The STATE of New Hampshire v. Samuel BIONDOLILLO.
The defendant, Samuel Biondolillo, appeals his conviction, following a bench trial in the 6th Circuit Court—Concord District Division (Spath, J.), of disorderly conduct, see RSA 644:2, II(e) (2007). He argues: (1) that his conviction violates his constitutional right to free speech; (2) that the evidence is insufficient to sustain his conviction; and (3) that, for several reasons, the trial court committed plain error. We affirm.
The trial court could have found the following facts. On June 28, 2011, Concord Police Officer Garcia responded to a report that a man and a woman in a McDonald's restaurant were not attending to the needs of their child. He approached the couple to determine whether they were capable of caring for their child, but was interrupted by the defendant, who was sitting nearby. The defendant advised the couple not to talk to Garcia, stating, among other things, that “the police ruin peoples' lives.” After Garcia attempted to explain to the defendant the purpose of his visit, the woman took the child to the bathroom and Garcia asked the man to step outside to discuss the matter without interruption from the defendant. While outside, Garcia learned from a dispatcher that there was an outstanding bench warrant for the woman, meaning Garcia would need to take her into custody.
After speaking with the man for a short time to determine whether he could care for the child alone, Garcia saw the defendant leave the restaurant. Officer Kayla Buffis arrived and brought the woman outside. The defendant then approached to within an arm's length of the group and interrupted their conversation, asking the man whether he was okay, whether he wanted an attorney, and whether he wanted the interaction recorded. Garcia told the defendant he needed to back away and stop interfering with the investigation, but the defendant did not do so. After the defendant refused to leave despite having been told to do so several times, Garcia arrested him. The State charged him with obstructing government administration and disorderly conduct. The trial court found him not guilty of the former charge, but guilty of the latter.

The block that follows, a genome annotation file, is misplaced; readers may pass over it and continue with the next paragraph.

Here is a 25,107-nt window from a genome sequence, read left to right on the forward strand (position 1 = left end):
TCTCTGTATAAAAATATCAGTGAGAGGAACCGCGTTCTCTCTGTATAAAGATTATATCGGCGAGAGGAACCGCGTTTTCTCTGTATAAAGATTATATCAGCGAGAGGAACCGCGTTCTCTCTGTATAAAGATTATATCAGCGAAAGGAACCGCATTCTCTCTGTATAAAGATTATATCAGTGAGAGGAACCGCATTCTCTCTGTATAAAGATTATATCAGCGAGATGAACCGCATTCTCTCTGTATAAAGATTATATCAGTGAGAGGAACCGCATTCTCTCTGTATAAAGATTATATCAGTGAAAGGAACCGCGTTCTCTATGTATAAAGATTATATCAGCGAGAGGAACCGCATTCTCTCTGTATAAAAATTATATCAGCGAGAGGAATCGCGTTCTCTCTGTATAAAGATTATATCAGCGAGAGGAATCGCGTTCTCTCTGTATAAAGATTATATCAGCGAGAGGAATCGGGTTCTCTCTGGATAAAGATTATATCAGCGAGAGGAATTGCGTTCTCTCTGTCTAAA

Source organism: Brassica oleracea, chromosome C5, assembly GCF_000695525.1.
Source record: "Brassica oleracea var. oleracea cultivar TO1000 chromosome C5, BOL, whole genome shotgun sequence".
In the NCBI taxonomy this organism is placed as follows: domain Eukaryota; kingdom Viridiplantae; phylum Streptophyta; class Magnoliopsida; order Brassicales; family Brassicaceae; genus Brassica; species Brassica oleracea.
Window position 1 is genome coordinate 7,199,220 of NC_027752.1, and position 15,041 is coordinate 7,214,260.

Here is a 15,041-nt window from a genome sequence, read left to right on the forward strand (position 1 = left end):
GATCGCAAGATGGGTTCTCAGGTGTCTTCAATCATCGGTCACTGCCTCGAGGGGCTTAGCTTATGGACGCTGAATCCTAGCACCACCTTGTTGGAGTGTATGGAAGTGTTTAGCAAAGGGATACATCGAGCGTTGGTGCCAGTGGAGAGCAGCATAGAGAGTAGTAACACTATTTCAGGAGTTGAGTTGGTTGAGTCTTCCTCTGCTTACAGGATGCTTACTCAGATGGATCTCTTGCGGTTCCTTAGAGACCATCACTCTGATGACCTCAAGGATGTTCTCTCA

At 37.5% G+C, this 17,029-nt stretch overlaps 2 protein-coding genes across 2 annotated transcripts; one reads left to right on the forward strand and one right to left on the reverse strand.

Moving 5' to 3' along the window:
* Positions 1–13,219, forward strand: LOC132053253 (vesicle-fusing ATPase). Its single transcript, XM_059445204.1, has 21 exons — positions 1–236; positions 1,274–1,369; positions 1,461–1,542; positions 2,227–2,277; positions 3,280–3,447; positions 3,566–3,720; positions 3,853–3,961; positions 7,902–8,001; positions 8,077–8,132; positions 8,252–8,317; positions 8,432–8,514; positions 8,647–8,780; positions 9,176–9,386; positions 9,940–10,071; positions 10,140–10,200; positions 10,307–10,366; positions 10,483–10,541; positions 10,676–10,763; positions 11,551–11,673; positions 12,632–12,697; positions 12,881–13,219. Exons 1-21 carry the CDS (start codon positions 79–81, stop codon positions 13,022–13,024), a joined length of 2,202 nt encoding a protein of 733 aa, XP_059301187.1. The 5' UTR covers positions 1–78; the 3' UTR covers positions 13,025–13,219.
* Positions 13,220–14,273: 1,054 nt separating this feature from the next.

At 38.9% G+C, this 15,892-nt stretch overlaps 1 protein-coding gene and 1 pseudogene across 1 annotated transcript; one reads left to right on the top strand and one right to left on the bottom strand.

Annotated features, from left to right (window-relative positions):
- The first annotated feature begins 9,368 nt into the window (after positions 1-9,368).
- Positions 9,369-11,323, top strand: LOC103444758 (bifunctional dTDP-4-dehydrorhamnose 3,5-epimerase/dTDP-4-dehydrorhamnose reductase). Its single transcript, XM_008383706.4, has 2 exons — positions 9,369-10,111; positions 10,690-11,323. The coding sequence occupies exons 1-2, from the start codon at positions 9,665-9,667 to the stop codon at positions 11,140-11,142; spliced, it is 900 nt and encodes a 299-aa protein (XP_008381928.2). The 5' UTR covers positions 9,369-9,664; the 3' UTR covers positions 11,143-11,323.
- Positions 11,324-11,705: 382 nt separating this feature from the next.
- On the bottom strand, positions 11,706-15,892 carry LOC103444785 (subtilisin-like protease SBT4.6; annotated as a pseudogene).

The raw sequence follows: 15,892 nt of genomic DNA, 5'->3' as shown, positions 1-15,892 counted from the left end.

The defendant first argues that his disorderly conduct conviction violates his right to free speech under Part I, Article 22 of the New Hampshire Constitution and the First Amendment of its federal counterpart. This argument presents a question of constitutional law, which we review de novo. State v. Marshall, 162 N.H. 657, 661 (2011). We first address the defendant's claims under the State Constitution, and rely on federal law only to aid in our analysis. State v. Ball, 124 N.H. 226, 231–33, 471 A.2d 347 (1983).
The State and Federal Constitutions contain robust guarantees of free speech, but they do not offer absolute protection to all speech under all circumstances and in all places. See, e.g., Clark v. Community for Creative Non–Violence, 468 U.S. 288, 293, 104 S.Ct. 3065, 82 L.Ed.2d 221 (1984); State v. Comley, 130 N.H. 688, 691, 546 A.2d 1066 (1988). The right of free speech under the State Constitution
may be subject to reasonable time, place and manner regulations that are content-neutral, narrowly serve a significant governmental interest, and allow other opportunities for expression. Even where a law regulates conduct generally, without addressing speech in particular, it nonetheless may effect an incidental regulation of speech that, like direct regulation, is constitutionally permissible if it does not exceed the bounds of the limited, content-neutral time, place and manner standard.
Comley, 130 N.H. at 691, 546 A.2d 1066 (citations omitted). Federal precedent employs the same standard to assess the constitutionality of restrictions on the time, place, and manner of expressive activities taking place in a public forum. See Clark, 468 U.S. at 293 (Reasonable time, place, and manner restrictions “are valid provided that they are justified without reference to the content of the regulated speech, that they are narrowly tailored to serve a significant governmental interest, and that they leave open ample alternative channels for communication of the information.”).